ABOUT OUR FOUNDING AND START OF OUR MISSION
PETER A. REDPATH, FOUNDER AND CEO
Peter Redpath (Professor of Philosophy at St. John’s University, New York, from 1979 to 2010) is author /editor of 12 philosophical books and many dozens of articles and book reviews. An internationally recognized scholar, since 1980 he has given over 200 invited guest lectures nationally and internationally. Among his many accomplishments, he is Senior Fellow Center for the Study of The Great Ideas; co-founder of the Gilson Society (USA) and The International Etienne Gilson Society; former vice-president of the American Maritain Association; Founding Chairman of the Board of the Angelicum Academy; Member of the Board of the Great Books Academy; member of the Board of Trustees of the Institute for Advanced Philosophic Research; member of Board and Executive Committee of the Catholic Education Foundation; Academician of The Catholic Academy of Sciences (USA); former member of the Carnegie Council for Ethics in International Affairs; former executive editor of Value Inquiry Book Series, the Studies in the History of Western Philosophy (SHWP), and current editor of the Gilson Studies (GS) special series for Brill Publishing; former associate editor, and former advisor to the journal Contemporary Philosophy; a member of the original editorial board of the political journal Telos; former member of the New York Press Club; recipient of St. John’s University’s Outstanding Achievement Award, and Socratic Fellowship Award from the Great Books Academy; inaugural inductee as distinguished alumnus of Xaverian High School; and former Graduate Fellow of SUNY at Buffalo.
Peter is presently founder and CEO of the Aquinas School of Leadership, Management, and Organizational Development; Rector and Senior Fellow of the Adler-Aquinas Institute, whose Chancellor is Fr. Joseph Fessio, founder and publisher of Ignatius Press. He is also Chair of a recently-established graduate concentration in Thomistic Studies at Holy Apostles College and Seminary, and a contributing scholar in the Thomistic Studies graduate program at the University Abat Oliba in Barcelona, Spain.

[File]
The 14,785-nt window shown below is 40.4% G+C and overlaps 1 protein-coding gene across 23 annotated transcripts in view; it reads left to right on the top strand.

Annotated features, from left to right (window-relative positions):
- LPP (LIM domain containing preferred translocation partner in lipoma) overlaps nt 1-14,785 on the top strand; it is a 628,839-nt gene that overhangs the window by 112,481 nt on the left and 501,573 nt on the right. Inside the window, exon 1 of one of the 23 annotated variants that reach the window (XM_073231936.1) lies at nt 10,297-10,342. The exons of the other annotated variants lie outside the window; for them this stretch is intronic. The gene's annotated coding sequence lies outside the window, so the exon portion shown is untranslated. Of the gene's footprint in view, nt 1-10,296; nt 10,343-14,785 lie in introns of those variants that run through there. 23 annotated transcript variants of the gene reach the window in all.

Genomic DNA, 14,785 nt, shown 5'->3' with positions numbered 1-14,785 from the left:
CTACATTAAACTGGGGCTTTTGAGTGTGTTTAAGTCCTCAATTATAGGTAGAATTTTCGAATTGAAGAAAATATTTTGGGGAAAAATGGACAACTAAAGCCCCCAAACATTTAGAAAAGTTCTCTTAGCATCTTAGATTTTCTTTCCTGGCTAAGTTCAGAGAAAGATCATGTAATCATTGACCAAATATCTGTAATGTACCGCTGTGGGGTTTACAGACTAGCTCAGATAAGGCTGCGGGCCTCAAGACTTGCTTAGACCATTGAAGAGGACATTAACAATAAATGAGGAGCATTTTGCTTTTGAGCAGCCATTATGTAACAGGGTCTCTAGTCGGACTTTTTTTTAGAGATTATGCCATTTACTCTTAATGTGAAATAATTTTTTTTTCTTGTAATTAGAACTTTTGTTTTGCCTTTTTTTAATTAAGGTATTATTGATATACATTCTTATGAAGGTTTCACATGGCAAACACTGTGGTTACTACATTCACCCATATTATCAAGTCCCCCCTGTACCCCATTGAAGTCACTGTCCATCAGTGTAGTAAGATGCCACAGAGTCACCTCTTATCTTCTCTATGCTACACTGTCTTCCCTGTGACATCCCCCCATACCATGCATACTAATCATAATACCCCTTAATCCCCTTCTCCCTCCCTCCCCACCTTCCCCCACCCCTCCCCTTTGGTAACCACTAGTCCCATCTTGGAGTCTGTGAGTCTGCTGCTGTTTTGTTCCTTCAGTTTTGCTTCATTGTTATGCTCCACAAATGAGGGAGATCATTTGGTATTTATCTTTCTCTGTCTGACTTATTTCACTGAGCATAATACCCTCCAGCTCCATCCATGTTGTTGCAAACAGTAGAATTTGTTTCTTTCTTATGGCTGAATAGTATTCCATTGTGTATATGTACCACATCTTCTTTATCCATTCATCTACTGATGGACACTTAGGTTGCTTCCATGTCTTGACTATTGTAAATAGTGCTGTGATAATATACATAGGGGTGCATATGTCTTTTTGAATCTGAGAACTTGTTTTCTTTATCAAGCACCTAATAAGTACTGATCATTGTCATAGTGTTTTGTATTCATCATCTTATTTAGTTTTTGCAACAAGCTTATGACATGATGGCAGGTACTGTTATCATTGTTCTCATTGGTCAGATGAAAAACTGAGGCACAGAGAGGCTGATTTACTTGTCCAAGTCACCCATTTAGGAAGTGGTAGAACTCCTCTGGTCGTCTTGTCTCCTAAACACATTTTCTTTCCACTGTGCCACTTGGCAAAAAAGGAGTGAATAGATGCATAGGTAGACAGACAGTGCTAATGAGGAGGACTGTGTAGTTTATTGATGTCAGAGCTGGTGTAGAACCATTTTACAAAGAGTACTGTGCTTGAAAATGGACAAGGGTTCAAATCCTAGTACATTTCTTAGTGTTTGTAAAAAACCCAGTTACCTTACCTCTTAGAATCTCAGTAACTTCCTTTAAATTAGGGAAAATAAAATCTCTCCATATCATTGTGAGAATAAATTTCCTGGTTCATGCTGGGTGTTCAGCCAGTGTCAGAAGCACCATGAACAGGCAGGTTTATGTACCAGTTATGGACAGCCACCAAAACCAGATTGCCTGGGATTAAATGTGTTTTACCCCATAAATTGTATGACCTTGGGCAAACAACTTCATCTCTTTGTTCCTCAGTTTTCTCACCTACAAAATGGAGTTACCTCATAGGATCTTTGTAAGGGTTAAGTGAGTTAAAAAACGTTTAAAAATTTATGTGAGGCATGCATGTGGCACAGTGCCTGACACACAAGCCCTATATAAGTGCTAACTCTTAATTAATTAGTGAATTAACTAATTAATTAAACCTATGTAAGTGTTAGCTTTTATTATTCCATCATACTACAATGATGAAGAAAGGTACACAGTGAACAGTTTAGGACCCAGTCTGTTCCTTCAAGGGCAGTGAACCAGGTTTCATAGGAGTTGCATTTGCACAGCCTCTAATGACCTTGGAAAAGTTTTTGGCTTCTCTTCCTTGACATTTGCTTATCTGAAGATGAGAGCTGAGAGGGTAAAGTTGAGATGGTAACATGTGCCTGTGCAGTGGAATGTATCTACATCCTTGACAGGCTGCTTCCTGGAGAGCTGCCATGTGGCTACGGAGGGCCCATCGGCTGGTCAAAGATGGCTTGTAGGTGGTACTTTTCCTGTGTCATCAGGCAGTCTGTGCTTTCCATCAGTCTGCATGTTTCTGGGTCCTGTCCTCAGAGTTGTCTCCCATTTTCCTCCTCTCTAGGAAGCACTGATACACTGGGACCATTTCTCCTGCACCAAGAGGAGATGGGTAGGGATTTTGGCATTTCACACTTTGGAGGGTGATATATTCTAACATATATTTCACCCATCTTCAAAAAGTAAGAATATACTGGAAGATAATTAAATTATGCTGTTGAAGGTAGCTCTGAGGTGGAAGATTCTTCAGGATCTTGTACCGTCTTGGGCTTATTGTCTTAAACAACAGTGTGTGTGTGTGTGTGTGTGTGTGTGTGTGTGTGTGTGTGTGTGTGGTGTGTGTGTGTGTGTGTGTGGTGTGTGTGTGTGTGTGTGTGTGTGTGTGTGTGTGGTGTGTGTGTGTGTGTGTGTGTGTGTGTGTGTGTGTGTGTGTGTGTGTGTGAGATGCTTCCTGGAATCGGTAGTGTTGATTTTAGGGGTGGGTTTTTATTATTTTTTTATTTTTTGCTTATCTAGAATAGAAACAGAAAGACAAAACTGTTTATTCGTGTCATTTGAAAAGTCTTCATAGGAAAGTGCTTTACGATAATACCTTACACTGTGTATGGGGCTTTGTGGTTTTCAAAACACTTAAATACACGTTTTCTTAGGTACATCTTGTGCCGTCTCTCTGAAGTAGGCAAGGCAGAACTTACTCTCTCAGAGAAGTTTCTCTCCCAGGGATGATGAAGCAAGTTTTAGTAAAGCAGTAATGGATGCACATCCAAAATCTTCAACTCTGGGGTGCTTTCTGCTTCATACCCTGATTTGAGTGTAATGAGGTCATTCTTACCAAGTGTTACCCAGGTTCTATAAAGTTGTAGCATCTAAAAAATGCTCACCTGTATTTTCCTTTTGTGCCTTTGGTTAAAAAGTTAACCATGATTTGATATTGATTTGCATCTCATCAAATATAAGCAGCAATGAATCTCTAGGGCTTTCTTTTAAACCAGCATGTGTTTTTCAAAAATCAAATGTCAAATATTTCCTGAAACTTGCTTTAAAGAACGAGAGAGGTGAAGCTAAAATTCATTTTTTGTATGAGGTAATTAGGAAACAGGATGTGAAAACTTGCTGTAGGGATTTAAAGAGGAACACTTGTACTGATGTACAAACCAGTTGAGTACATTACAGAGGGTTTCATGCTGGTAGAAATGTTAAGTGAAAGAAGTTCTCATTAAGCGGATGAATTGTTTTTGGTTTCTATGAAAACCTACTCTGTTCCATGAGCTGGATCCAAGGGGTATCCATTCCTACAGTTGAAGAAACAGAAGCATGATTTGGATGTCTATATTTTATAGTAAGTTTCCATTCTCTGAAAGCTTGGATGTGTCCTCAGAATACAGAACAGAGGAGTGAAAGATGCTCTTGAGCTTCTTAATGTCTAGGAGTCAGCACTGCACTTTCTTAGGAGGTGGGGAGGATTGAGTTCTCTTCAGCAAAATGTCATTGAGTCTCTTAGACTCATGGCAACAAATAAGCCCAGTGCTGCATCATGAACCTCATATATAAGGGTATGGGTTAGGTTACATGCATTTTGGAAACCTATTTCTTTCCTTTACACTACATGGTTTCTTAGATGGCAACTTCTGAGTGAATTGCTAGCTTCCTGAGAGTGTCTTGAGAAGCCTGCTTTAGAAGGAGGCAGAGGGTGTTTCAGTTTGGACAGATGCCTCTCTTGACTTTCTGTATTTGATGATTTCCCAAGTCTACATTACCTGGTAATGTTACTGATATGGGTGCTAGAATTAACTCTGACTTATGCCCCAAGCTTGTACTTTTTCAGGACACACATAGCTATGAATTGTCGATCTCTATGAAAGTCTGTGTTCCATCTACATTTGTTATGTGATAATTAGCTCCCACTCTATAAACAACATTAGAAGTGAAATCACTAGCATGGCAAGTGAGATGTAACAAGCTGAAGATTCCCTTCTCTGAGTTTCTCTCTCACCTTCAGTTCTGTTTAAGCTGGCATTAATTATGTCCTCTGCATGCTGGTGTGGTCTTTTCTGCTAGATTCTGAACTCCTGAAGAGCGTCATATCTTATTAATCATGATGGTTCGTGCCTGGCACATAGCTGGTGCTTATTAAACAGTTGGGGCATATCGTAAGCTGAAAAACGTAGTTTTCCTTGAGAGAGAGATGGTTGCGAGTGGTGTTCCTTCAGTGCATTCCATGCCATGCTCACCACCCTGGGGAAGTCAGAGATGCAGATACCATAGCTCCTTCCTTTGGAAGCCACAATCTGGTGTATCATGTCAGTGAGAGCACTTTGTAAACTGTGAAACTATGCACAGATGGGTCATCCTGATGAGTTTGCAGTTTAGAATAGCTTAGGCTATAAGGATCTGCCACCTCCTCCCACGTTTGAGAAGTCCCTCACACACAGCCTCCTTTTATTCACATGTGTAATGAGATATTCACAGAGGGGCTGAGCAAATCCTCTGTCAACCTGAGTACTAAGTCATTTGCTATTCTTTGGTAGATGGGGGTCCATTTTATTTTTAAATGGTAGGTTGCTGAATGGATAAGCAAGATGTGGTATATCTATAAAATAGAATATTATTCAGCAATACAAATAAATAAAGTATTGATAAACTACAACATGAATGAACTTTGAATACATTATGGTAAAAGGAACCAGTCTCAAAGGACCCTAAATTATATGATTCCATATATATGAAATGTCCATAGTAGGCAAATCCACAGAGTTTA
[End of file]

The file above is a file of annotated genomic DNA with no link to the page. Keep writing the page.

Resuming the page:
Throughout his career, Peter has appeared on panels with, among others, Daniel Bell, Russell Berman, Sissela Bok, Robert Bork, John N. Deely, Jude P. Dougherty, Jean Bethke Elshtain, Amitai Etzione, Thomas Franck, John Lewis Gaddis, William Galston, Robert George, Mary Ann Glendon, John and Russell Hittinger, Paul Oskar Kristeller, Anthony Lewis, Herbert I. London, David Little, John Lukacs, Alasdair MacIntyre, Ralph McInerny, Eric McLuhan, Richard John Neuhaus, Michael Novak, John O’Sullivan, Paul Ricoeur, Joel Rosenthal, Robert Royal, Oscar Schacter, James V. Schall, Richard Schoeck, Donald Schriver, Jr., Paul Sigmund, James Weisheipl, Ken Woodward, and Daniel Yankelovich.
Over the years, his scholarly research has been praised by thinkers such as Frederick C. Copleston, Michael Novak, Herbert I. London, Henry B. Veatch, Ralph M. McInerny, Mark Brumley, James V. Schall, and Jude P. Dougherty.
Regarding one of Peter’s works Dean Emeritus of the Catholic University of America’s School of Philosophy Jude P. Dougherty has said:
“Given the breadth of his historical survey and his analytic power, he is reminiscent of Hegel at his most sweeping. This is obviously the work of a mature scholar, the reflections of a learned and serious philosopher who shows clearly that ideas have consequences, even when they are of the most removed and metaphysically abstract. ...To open this book is to be captivated by Redpath's unconventional view of modernity. One puts it down with the conviction that one has encountered a profound thinker at work.”
In 2014, Redpath's book A Not-So-Elementary Christian Metaphysics was listed by Mark Brumley, CEO of Ignatius Press, and James V. Schall, S.J. as among "The Best Books I Read in 2014" for The Catholic World Report:
Immediately below are excerpts from a May 2018 article by Fr. James V. Schall, S.J. entitled "On What is Generated by the Human Intellect." Full text of the article was published by The New Oxford Review at this link:
"A Not-So-Elementary Christian Metaphysics is a rich book, and Redpath has a clear style. He breaks complicated issues into short, intelligible units. He repeats difficult points, and then he repeats them again, rephrasing them to make them understandable. This is a book I wish I’d had in my earlier years of studies. In reading it, I found that many notions and points I had often wondered about, or about which I needed more explanation, were much clearer after Redpath dealt with them. For us metaphysicians, this is a book of refreshment and a review of what we thought we knew. . . .